April 14, 2004

MySQL claims first open source database 'clustering solution'

Author: Robin 'Roblimo' Miller

Today, at the MySQL Users' Conference and Expo in Orlando, FL, company CEO MÃ¥rten Mickos is announcing a new product: MySQL Cluster. According to an embargoed press release sent to NewsForge Monday, this is "...a new open source database clustering technology for applications requiring continuous availability. MySQL Cluster combines the MySQL database with a clustering architecture to deliver 99.999 percent availability to mission-critical database applications."A GPL-licensed "preview" version is immediately available for free download and free use in open source software products from MySQL.com. A full "production" version is expected this Fall, available either under GPL for open source developers or as a commercial product for commercial developers with a price tag the company says will not exceed $5,000 per processor.

The press release we received from MySQL about MySQL Cluster included glowing quotes from Lars-Ãke Norling, CTO of B2 (a major broadband and VoIP provider in Sweden), who said, "MySQL Cluster delivers the high-availability that enables us to guarantee continuous broadband Internet access and VoIP services to our subscribers. This has had an immediate impact in significantly improving customer satisfaction, and has also reduced the cost of operating our network. We now have the scalable infrastructure to aggressively grow our subscriber base and offer new value added services."

The press release claims MySQL Cluster runs across a variety of hardware and software platforms, including Linux, Microsoft Windows, Sun Solaris, and Mac OS X.

With this new product, MySQL seems to be making a major push into the high-availability, high-reliability enterprise database niche currently dominated by Oracle. Yahoo!, Sabre Holdings, Cox Communications, the Associated Press and NASA already run MySQL in at least part of their operations. (So do NewsForge, Slashdot, and several other OSDN Web sites.)

Actively seeking new business partners

In a separate press release, also scheduled to be made public this morning, MySQL is announcing "...a new MySQL Partner Program that offers improved support, more options and increased revenue opportunities for the growing ecosystem of independent software vendors (ISVs), systems integrators, Value Added Resellers (VARs) and developers that support the MySQL database. A highlight of the enhanced program is the launch of a new online MySQL Solutions Catalog, a convenient place for all MySQL users to search and find MySQL-related products and services offered by MySQL partners."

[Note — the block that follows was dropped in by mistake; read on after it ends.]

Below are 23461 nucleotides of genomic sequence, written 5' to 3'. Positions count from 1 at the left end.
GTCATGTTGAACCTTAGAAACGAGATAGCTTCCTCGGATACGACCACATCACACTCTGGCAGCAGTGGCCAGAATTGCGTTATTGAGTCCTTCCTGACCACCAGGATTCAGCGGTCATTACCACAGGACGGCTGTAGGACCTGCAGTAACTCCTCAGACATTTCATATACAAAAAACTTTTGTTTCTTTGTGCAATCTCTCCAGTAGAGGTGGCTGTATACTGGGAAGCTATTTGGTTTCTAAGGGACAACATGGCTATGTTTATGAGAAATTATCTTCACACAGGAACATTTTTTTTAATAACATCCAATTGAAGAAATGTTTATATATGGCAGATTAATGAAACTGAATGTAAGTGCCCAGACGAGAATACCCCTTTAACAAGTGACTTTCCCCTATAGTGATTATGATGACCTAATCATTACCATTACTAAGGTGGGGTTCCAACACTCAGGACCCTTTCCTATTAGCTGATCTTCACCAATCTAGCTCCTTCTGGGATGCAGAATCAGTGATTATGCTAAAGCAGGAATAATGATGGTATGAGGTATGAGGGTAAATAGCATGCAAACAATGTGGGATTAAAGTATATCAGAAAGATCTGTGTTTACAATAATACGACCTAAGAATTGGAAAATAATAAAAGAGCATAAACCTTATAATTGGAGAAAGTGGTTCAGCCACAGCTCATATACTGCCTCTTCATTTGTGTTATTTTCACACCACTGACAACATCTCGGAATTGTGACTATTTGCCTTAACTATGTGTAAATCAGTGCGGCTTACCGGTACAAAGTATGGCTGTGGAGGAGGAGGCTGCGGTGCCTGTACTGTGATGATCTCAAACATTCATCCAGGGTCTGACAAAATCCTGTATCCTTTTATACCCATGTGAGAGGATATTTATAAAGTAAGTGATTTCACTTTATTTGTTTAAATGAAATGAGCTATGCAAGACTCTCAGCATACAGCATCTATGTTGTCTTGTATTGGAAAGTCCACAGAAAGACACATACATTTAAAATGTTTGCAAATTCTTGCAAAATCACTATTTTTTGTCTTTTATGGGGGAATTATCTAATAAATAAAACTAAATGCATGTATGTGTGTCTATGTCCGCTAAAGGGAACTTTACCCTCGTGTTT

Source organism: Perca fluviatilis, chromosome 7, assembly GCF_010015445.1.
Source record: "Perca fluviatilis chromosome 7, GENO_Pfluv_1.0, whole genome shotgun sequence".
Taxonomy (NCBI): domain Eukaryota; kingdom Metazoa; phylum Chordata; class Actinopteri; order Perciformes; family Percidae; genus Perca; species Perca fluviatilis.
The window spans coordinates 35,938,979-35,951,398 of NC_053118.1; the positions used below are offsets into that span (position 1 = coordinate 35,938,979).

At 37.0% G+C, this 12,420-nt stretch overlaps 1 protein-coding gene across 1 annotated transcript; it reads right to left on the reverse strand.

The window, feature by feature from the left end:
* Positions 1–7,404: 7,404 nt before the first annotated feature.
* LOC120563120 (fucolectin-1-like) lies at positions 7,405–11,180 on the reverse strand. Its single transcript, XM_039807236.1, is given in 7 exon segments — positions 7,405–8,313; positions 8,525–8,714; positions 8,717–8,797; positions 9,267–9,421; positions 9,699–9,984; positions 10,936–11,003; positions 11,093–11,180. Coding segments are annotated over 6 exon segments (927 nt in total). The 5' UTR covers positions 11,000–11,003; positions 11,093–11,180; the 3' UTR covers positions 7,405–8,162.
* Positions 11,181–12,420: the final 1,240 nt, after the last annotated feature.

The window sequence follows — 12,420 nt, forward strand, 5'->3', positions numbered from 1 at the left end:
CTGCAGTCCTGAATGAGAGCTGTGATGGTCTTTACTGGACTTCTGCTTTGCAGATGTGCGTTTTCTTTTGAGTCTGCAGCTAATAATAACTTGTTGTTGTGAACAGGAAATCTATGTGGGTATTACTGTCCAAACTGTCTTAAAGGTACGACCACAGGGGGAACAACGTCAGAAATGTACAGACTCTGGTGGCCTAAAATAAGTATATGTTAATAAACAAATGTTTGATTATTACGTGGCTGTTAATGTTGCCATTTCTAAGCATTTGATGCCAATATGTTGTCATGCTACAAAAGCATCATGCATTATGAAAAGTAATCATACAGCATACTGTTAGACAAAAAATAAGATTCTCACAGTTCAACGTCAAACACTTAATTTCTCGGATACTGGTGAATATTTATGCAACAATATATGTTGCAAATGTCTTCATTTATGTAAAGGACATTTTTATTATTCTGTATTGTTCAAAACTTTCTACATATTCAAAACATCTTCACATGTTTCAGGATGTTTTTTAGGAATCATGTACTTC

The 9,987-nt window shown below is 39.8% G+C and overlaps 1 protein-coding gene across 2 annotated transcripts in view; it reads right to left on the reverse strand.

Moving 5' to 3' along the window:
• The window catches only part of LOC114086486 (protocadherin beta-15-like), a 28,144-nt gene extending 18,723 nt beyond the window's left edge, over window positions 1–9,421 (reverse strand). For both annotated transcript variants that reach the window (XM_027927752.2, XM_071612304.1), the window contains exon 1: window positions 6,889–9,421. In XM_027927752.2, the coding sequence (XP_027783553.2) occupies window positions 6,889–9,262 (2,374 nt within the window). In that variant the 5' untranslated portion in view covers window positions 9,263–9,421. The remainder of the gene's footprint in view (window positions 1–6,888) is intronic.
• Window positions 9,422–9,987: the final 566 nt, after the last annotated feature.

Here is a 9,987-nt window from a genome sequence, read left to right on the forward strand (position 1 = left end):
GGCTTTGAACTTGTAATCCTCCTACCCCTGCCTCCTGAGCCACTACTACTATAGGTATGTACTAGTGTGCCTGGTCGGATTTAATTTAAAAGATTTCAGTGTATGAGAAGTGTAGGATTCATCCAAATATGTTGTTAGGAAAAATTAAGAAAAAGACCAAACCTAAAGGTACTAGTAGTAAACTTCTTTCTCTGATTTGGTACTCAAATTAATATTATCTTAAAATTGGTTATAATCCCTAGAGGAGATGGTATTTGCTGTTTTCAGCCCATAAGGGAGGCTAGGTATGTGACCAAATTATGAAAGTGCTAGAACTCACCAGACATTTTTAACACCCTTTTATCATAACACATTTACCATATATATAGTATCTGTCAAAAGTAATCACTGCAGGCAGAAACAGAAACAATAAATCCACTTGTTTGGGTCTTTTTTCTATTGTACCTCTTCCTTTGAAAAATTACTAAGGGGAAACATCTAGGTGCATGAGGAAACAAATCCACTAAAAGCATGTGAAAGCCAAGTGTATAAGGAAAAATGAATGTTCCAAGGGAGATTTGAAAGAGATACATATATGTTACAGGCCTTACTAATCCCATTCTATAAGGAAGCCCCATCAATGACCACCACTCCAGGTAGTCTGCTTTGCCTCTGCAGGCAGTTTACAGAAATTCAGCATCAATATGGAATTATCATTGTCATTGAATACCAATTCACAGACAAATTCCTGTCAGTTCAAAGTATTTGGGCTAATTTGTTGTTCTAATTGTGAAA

MySQL says it is already working closely with "Apple, Arkeia, Emic Networks, Intel, JBoss, Novell, SAP AG, SGI, and VERITAS Software." The SAP connection is a big one, since SAP, one of the world's largest and most-respected ERP software vendors, essentially handed off its database development to MySQL last June.

Note that while MySQL is an open source-based company, it is putting an increasing amount of energy into licensing of its commercially licensed (a.k.a. "revenue-generating") products. The pitch for new partners, while it speaks of open source, also contains these words calculated to appeal directly to developers' profit-making instincts: "The enhanced MySQL Partner Program makes it easier and more rewarding for organizations to develop, market, and sell their MySQL-related solutions. The program offers four partnering levels for a range of benefits and costs."

The four levels range from a "Developer Connection" that costs participants nothing, and offers "visibility in the MySQL Solutions Catalog and... MySQL sales opportunities, among other benefits," up to "an invitation-only MySQL partnership level for industry-leading ISVs, services providers or hardware manufacturers who are interested in a customized, strategic alliance with MySQL AB."

It's time for enterprise users to take MySQL seriously

For years MySQL has been dismissed by analysts and others who follow enterprise software markets as a feature-lacking database suitable only for the simplest applications. This perception is obviously no longer valid.

Here's the big question raised by MySQL's latest moves: How will Oracle and other enterprise database vendors react to MySQL's new push into "their" marketplace?

Click Here!